WASHINGTON (Reuters) – The United Arab Emirates has withdrawn from flying air strikes in the US-led international coalition campaign against Islamic State fighters, who are occupying parts of Iraq and Syria, US officials said on Wednesday.
The officials, who spoke on condition of anonymity, said the UAE had suspended its participation in the air campaign because of concern for pilots’ safety after a Jordanian Air Force plane went down over Syria on Dec. 24.
The pilot, First Lieutenant Muath al-Kasasbeh, was captured by Islamic State militants and later killed. Video images circulated on Tuesday showed him being doused with flammable liquid and burned to death.
“I can confirm that UAE suspended air strikes shortly after the Jordanian pilot’s plane went down, but let me be clear that UAE continues to be an important and valuable partner that is contributing to the coalition,” one official said.
A senior US defense official said the UAE wanted the Pentagon to establish better search-and-rescue capability in northern Iraq close to the battlefield, including tilt-rotor V-22 Osprey aircraft that can take off like helicopters, before resuming air strikes.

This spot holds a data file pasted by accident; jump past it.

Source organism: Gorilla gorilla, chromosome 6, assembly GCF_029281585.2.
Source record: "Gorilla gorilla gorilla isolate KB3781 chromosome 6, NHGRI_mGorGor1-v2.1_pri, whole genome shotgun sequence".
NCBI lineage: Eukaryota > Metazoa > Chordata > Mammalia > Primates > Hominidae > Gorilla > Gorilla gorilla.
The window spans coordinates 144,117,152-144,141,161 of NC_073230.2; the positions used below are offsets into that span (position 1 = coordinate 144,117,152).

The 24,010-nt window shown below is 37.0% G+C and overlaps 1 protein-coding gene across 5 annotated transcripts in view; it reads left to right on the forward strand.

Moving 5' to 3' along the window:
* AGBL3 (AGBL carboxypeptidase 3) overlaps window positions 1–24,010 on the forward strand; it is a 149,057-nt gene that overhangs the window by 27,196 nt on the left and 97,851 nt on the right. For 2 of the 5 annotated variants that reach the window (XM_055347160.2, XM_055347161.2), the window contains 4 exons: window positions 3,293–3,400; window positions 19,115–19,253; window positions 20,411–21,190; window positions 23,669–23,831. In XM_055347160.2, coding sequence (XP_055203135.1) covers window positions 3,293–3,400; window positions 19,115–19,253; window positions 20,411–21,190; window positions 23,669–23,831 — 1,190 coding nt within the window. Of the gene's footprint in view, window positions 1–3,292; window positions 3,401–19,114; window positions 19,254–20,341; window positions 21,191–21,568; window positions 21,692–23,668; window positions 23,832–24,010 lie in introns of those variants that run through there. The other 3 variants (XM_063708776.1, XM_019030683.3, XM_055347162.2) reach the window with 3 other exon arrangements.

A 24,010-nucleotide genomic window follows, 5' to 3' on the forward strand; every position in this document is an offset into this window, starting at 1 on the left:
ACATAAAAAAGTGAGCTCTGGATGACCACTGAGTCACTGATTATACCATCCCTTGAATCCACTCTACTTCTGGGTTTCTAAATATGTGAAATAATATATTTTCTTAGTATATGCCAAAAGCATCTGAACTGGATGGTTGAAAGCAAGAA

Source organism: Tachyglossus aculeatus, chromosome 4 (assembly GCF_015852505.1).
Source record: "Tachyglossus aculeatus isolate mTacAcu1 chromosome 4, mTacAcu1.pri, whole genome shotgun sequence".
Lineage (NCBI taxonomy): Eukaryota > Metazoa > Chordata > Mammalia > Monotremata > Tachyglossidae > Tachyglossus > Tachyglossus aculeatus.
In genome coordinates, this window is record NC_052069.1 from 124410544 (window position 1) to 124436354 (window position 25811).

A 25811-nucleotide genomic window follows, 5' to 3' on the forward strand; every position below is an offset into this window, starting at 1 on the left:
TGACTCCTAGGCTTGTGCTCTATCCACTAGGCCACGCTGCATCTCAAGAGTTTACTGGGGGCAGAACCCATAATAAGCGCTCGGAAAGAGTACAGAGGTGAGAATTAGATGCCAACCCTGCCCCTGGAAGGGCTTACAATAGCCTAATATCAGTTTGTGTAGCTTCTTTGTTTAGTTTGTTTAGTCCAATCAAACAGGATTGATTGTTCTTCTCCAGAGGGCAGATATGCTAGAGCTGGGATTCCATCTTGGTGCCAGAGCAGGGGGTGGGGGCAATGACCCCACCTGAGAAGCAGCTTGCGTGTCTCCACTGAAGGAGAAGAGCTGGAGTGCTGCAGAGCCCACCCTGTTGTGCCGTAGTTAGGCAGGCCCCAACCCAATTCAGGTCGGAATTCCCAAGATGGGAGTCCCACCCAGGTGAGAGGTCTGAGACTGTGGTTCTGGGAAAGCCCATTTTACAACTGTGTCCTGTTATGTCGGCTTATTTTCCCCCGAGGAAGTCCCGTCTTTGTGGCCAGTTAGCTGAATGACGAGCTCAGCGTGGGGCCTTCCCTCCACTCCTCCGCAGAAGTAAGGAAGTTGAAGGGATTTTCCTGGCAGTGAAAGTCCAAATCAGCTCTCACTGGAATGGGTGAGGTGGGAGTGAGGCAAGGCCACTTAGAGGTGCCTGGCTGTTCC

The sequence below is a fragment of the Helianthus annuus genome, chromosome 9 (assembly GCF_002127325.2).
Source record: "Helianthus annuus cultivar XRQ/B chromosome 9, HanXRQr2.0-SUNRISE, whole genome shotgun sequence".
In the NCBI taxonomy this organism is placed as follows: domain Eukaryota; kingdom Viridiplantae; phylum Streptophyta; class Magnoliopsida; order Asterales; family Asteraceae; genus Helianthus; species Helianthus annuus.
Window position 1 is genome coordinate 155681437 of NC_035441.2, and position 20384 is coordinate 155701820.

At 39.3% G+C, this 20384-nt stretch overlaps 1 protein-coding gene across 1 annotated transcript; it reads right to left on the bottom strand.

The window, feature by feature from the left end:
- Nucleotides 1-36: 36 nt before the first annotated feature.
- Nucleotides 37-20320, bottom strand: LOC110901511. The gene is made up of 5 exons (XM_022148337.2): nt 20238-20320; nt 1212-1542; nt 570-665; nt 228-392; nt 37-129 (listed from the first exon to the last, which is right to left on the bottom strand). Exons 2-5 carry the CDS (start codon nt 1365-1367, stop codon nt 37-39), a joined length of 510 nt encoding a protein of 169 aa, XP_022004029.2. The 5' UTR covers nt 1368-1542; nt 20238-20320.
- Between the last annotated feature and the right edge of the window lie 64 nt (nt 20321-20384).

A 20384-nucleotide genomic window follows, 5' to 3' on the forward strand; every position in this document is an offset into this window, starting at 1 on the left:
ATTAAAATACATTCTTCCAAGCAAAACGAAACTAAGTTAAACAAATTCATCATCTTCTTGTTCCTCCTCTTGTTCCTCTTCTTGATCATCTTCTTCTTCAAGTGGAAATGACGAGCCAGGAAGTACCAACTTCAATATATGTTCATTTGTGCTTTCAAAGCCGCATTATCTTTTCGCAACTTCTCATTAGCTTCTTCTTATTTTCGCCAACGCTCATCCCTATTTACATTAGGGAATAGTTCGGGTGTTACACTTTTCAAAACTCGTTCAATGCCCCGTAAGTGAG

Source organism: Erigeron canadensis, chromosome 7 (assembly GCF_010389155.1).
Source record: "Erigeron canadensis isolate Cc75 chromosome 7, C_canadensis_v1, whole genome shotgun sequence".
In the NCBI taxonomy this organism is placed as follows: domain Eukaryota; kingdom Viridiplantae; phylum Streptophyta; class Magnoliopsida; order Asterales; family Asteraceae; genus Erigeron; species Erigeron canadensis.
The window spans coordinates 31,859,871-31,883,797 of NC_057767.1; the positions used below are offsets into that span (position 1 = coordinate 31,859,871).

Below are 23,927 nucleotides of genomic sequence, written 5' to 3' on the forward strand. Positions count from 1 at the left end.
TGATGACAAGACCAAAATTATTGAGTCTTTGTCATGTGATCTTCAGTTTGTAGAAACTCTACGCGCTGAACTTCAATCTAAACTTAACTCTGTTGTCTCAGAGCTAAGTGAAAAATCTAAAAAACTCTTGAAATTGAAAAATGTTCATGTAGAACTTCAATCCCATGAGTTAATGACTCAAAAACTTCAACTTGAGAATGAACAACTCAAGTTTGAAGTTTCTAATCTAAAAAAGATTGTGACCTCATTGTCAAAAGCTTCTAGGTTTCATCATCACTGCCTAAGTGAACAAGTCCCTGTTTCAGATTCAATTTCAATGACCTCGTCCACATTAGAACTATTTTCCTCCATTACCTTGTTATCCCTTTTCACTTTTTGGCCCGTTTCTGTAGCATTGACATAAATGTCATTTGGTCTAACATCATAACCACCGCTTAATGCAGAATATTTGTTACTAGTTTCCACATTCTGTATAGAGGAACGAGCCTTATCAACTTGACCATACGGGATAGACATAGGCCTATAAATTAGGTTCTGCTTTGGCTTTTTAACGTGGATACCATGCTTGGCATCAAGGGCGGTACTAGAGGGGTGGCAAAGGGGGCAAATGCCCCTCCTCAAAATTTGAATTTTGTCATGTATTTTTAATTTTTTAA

The United States has said the coalition includes more than 60 countries, carrying out various tasks, including military attacks, humanitarian support, propaganda and cracking down on Islamic State’s finances.
Along with the United States, Washington says Saudi Arabia, Qatar, Jordan and Bahrain have also participated in or supported air strikes in Syria. Australia, Britain, Canada and France have joined US operations against Islamic State targets in Iraq.
President Barack Obama has sought to attract a broad coalition, drawing on as many regional countries as possible, to avoid the appearance that the campaign is just an endeavour involving outside powers.
The US government has not acknowledged that the UAE has withdrawn from the flights. State Department spokeswoman Jen Psaki told a regular briefing on Wednesday: “We are not going to confirm any reports about other countries and their military operations.”